There are a great many reasons why a person or family might decide to downsize. Perhaps the kids have left the roost, the parents have decided to retire, or a family member cannot live alone any longer.
When a family home that someone has been lived in for a large part of their lives has, for whatever reason, become a little too big for the people living in it, downsizing is often the logical next step, but that doesn’t mean that deciding to downsize isn’t also an emotionally loaded decision. It makes sense that moving from this space can be especially hard for older people, who may have associated it with the concept of home for decades of their lives.
Hard as it may be to downsize, though, this decision holds numerous benefits, not least of which having a positive financial impact on the people that are downsizing. Downsizing also means less upkeep and maintenance – something that can vastly impact the lives of the elderly, who may not be able to keep up with all of it, anyway.
What is downsizing?
When we talk about “downsizing”, we are referring to moving from one home to another – usually to a property that is quite a bit smaller and easier to manage. If a person is having difficulty keeping up with mortgage payments or maintenance, they may feel the need to move into a property that is more suited to their current lifestyle.
When is it the right time to downsize?
People may decide to downsize for a variety of reasons.
- The property they have is no longer affordable: It is usually advised that the mortgage amount on a property should not exceed 30% of the homeowner’s income. Once this happens, a home is considered unaffordable. When people retire, for example, their average monthly income can drop. This can necessitate a decision to move to a smaller, more affordable property. The same can happen if a person loses their job or takes a pay cut.
- Homeowners decide to cut costs in order to save money: Even if a home is affordable according to the 30% rule mentioned above, some homeowners might decide to downscale in order to save money for other things, like travel or retirement. Downscaling five or 10 years before retiring can leave homeowners with quite a bit of cash to use in retirement, as well as allowing them to already downscale on furniture and the like before making the move to a retirement estate or village later on.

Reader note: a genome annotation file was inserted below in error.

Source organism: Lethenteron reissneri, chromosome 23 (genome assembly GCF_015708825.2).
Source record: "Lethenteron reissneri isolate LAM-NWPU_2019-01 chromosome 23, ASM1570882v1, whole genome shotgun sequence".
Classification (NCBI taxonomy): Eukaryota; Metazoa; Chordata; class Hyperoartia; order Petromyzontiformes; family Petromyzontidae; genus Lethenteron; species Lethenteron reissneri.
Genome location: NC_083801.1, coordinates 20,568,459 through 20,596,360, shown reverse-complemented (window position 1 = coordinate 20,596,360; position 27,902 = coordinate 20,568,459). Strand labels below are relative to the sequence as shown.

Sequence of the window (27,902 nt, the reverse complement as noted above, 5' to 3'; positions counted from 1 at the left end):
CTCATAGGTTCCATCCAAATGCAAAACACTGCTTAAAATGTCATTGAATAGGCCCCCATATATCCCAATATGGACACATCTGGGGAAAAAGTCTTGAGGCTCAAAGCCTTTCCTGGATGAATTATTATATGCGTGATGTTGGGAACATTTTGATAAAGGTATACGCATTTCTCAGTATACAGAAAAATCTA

- Home maintenance can’t be carried out as it used to be: Older people or people who have little time for home maintenance may start neglecting the upkeep of their property. Once this happens, it might be a good time to consider downsizing, as a lack of maintenance can lead to costly repairs and renovations a few years down the line. Opting to downscale a property before this happens is a wise decision that can save homeowners a lot of money later on, as well as making it easier to manage general maintenance on a home.
- Some of the home’s features have become obsolete: When people have children, they often look for specific features in a property. Once the kids have left to make their own lives, trimming and manicuring the large backyard lawn can become a real hassle, though. Other homeowners may find that the home starts feeling far too big at some stage – if the doors of the extra bedrooms and bathrooms are rarely ever open, what is the point of keeping a home that is not being fully utilised?
- It no longer makes sense to live in a suburb with young families: While the decision to move to a specific suburb, kitted out for and filled with young families was justified two decades ago, people may want to move to areas where they’re among their peers later in life.
- Remote work means people can live where they want: Where our office is located used to be one of the big reasons why people would move to specific parts of the country. However, the advent of remote work means that many people might decide to downsize their property, move somewhere else, and save on their monthly property expenses by getting out of the city.
The benefits of downsizing
Deciding to downsize is usually intricately tied to wanting to reap the financial benefits that getting rid of a bigger property holds. The home is often the biggest financial asset people have, and in this regard, taking advantage of the equity associated with a specific property can be a very sound financial decision, allowing homeowners to find another property without having to sacrifice too much of the profit they made on their first property.